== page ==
Best answer: Are telomeres found in bacteria and eukaryotes?

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Are telomeres found in prokaryotes and eukaryotes?

Eukaryotes have solved the end-replication problem by locating highly repeated DNA sequence at the end, or telomeres, of each linear chromosome. … Most prokaryotes with circular genome do not have telomeres.

Why are telomeres not found in bacterial DNA?

Bacteria do not have the end-replication problem, because its DNA is circular. In eukaryotes, the chromosome ends are called telomeres which have at least two functions: to protect chromosomes from fusing with each other. to solve the end-replication problem.

Why are telomeres needed in eukaryotes and not prokaryotes?

Unlike prokaryotic chromosomes, eukaryotic chromosomes are linear. … The ends of the linear chromosomes are known as telomeres, which have repetitive sequences that code for no particular gene. In a way, these telomeres protect the genes from getting deleted as cells continue to divide.

Why do prokaryotes have no need for telomerase?

Bacteria don’t need telomerase because their chromosomes don’t have telomeres. Most bacterial chromosomes are circular, meaning they have no end.

What do telomeres do in eukaryotes?

Telomeres are the physical ends of eukaryotic chromosomes. They protect chromosome ends from DNA degradation, recombination, and DNA end fusions, and they are important for nuclear architecture. Telomeres provide a mechanism for their replication by semiconservative DNA replication and length maintenance by telomerase.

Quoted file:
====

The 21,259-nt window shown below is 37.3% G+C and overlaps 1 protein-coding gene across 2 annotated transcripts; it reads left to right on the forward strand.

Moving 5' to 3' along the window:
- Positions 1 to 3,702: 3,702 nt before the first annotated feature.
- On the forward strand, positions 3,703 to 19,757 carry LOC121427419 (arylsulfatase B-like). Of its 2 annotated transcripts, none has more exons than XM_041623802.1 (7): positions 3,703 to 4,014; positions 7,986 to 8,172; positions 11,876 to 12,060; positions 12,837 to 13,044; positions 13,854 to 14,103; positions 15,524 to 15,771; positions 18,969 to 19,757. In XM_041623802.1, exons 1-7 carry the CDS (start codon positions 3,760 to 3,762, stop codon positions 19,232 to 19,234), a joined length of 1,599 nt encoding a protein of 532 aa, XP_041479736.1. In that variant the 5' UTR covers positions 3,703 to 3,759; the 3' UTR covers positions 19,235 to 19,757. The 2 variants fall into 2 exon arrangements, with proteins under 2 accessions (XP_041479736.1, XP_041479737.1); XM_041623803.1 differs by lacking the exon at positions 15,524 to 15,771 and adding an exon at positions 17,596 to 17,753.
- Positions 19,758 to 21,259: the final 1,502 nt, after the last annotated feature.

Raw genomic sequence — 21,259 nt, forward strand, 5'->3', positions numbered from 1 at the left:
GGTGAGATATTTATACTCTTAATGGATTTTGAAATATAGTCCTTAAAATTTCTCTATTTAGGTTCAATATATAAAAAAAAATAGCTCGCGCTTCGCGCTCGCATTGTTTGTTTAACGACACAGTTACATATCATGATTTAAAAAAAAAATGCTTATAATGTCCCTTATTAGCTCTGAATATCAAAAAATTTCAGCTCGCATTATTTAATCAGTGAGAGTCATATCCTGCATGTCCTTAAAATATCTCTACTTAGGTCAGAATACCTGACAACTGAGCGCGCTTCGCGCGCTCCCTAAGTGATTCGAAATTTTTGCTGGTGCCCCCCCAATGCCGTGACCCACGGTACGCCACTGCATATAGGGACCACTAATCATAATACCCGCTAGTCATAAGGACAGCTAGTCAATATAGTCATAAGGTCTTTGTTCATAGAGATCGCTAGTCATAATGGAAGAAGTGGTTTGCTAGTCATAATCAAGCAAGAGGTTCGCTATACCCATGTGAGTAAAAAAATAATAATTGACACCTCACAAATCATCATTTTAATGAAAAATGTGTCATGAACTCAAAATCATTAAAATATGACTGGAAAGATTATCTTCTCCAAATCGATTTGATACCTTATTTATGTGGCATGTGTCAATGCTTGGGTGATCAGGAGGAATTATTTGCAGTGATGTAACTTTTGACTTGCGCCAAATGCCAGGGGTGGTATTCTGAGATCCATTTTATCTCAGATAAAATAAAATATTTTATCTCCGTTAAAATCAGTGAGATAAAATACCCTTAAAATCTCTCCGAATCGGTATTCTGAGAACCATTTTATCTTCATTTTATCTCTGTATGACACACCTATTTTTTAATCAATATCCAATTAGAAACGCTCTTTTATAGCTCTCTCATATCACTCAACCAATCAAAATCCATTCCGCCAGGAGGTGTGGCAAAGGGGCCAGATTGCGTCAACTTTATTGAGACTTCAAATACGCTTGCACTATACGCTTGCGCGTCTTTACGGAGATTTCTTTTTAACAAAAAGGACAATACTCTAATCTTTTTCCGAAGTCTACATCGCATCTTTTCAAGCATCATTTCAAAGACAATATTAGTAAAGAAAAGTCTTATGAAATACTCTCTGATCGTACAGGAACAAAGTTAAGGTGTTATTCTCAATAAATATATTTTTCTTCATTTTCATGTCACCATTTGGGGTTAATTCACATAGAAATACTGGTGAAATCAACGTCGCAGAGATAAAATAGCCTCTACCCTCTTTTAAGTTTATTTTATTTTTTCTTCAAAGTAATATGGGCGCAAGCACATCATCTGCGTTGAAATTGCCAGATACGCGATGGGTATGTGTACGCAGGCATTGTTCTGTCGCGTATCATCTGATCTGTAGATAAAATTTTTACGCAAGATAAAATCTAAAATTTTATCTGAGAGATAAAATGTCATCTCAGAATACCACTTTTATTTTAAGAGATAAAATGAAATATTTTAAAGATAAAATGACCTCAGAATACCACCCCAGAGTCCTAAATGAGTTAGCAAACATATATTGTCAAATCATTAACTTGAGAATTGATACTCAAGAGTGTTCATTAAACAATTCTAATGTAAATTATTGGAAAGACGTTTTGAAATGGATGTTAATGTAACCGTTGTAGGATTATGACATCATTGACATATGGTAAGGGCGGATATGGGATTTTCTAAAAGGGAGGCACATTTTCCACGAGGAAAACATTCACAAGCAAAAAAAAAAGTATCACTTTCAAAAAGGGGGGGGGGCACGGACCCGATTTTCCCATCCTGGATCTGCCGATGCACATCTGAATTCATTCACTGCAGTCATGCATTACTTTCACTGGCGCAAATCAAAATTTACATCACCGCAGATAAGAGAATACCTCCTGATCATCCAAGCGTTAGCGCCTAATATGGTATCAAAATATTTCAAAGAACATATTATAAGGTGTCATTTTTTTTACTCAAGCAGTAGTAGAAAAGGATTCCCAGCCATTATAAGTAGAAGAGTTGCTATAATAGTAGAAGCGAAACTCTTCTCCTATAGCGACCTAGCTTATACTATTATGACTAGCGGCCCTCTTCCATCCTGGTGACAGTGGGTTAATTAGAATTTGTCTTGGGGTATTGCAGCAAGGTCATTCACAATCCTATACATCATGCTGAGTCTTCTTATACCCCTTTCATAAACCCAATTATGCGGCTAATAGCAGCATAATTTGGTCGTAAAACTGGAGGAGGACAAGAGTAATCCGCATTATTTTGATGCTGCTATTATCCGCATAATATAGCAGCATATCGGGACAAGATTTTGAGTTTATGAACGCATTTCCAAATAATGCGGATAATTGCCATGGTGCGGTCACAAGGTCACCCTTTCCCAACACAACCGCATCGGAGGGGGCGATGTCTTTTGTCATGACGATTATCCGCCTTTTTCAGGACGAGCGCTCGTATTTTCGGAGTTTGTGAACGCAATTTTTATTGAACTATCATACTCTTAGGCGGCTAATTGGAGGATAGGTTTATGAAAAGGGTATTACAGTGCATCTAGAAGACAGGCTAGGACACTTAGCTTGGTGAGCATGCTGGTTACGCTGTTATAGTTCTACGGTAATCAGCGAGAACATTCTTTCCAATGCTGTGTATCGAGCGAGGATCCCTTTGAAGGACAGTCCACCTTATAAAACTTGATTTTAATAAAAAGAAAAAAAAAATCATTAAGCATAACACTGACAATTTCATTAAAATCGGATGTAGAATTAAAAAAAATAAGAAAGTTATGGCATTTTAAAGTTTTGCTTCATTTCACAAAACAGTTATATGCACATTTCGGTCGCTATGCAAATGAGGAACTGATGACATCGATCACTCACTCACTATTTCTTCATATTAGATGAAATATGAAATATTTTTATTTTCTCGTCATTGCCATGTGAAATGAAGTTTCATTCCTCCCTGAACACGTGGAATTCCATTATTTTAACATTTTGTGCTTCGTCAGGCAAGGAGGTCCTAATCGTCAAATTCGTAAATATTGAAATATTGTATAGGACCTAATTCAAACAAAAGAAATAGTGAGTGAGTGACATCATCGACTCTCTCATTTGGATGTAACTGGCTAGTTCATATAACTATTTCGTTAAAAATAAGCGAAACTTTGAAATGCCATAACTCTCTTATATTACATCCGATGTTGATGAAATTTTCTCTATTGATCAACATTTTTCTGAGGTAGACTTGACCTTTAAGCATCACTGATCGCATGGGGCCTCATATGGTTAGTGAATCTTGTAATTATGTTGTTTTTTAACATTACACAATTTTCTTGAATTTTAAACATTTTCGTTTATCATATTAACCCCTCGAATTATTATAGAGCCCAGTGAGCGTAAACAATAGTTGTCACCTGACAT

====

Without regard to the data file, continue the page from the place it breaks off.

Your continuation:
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Is telomerase active in all cells?

Telomerase activity is absent in most normal human somatic cells because of the lack of expression of TERT; TERC is usually present. On the other hand most mouse cells have telomerase activity (Blasco, 2005). … The absence of telomerase activity in most human somatic cells results in telomere shortening during aging.

Why telomerase is an important enzyme in eukaryotes?

Telomeres are needed to maintain the ends of chromosomes and sustain chromosome stability in eukaryotic cells. Telomeres loss their noncoding DNA sequences in the erosion that happens during DNA replication in each cell cycle. They do this to protect the genetic information in the chromosomes [42, 43].